Summary of Facing Poverty

Select one essay in The brief McGraw-Hill guide: Writing for college, writing for life: (2nd ed.) to summarize for this assignment. Choose from the following essays:  “Se habla Espanol” by Barrientos; “Facing poverty with a rich girl’s habits” by Kim; “On becoming a writer” by Baker; “Farm girl” by Hemauer

Write a one and one-half to two (1½ – 2) page summary paper in which you:

1.Identify the source (writer and title of essay) and state his or her most important point in your own words.

2.Summarize the other main points and their supporting details in separate paragraphs.

3.Discuss the (1) writer’s purpose, (2) genre, (3) audience, and (4) tone (attitude),

4.Describe your emotional response to the essay.

5.Use quotations, paraphrase, and summary correctly.

‘Facing Poverty With a Rich Girl’s Habits’


Published: November 21, 2004

QUEENS in the early 80’s struck me as the Wild West. Our first home there was the upstairs of a two-family brownstone in Woodside. It was a crammed, ugly place, I thought, because in South Korea I had been raised in a hilltop mansion with an orchard and a pond and peacocks until I entered the seventh grade, when my millionaire father lost everything overnight. Gone in an instant was my small world, made possible by my father’s shipping company, mining business and hotels. Because bankruptcy was punishable by a jail term, we fled, penniless, to America.

The ugly house was owned by a Korean family that ran a dry cleaner in Harlem. Their sons, Andy and Billy, became my first playmates in America, though playmate was a loose term, largely because they spoke English and I didn’t. The first English word I learned at the junior high near Queens Boulevard was F.O.B., short for “fresh off the boat.” It was a mystery why some kids called me that when I’d actually flown Korean Air to Kennedy Airport.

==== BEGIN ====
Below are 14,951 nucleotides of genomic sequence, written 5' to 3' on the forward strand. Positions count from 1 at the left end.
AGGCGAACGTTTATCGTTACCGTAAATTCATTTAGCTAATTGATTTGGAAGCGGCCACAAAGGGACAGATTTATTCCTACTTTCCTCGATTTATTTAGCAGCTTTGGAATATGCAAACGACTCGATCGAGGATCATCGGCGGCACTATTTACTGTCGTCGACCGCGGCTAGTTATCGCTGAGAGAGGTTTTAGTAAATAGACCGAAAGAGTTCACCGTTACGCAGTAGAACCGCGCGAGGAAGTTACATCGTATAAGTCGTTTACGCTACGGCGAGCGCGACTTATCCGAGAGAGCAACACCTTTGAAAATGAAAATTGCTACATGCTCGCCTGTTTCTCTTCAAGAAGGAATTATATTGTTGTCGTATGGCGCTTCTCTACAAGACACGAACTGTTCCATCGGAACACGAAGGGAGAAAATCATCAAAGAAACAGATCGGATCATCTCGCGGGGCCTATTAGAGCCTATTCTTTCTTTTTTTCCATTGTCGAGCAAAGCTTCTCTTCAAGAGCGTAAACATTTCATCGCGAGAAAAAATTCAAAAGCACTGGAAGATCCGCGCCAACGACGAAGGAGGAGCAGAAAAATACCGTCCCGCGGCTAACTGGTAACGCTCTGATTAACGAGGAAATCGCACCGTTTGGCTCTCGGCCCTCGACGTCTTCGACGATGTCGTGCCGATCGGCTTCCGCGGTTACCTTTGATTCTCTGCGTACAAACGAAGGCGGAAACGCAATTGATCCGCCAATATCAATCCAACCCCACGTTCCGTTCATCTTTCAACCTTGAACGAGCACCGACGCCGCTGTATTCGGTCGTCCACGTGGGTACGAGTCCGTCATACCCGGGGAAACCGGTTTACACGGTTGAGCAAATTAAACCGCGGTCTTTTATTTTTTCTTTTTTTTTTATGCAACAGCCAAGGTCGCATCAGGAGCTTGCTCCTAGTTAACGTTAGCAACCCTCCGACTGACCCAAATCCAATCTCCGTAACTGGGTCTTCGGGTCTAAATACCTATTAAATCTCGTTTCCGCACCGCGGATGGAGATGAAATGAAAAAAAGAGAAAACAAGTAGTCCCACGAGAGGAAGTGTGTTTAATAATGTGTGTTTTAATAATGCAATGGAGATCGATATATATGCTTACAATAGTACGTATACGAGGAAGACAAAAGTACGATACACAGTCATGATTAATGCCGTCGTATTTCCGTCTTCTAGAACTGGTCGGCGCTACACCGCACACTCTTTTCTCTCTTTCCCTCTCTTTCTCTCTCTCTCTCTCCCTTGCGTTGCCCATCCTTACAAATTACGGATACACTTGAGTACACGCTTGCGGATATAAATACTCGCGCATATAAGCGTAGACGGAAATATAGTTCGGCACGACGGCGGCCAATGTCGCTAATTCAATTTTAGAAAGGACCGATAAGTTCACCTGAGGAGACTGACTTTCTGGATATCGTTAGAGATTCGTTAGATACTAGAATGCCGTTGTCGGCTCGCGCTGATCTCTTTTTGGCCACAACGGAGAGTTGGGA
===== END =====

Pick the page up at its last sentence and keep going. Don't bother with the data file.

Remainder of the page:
At 13, I took public transportation to school for the first time instead of being driven by a chauffeur. I had never done homework without a governess helping me. I also noticed that things became seriously messy if no maids were around. Each week, I found it humiliating to wheel our dirty clothes to a bleak place called Laundromat.

One new fact that took more time to absorb was that I was now Asian, a term that I had heard mentioned only in a social studies class. In Korea, yellow was the color of the forsythia that bloomed every spring along the fence that separated our estate from the houses down the hill. I certainly never thought of my skin as being the same shade.

Unlike students in Korean schools, who were taught to bow to teachers at every turn, no one batted an eye when a teacher entered a classroom. Once I saw a teacher struggle to pronounce foreign-sounding names from the attendance list while a boy in the front row French-kissed a girl wearing skintight turquoise Jordache jeans. In Korea, we wore slippers to keep the school floor clean, but here the walls were covered with graffiti, and some mornings, policemen guarded the gate and checked bags.

My consolation was the English as a Second Language class where I could speak Korean with others like me. Yet it did not take me long to realize that the other students and I had little in common. The wealthier Korean immigrants had settled in Westchester or Manhattan, where their children attended private schools. In Queens, most of my E.S.L. classmates came from poor families who had escaped Korea’s rigid class hierarchy, one dictated by education level, family background and financial status.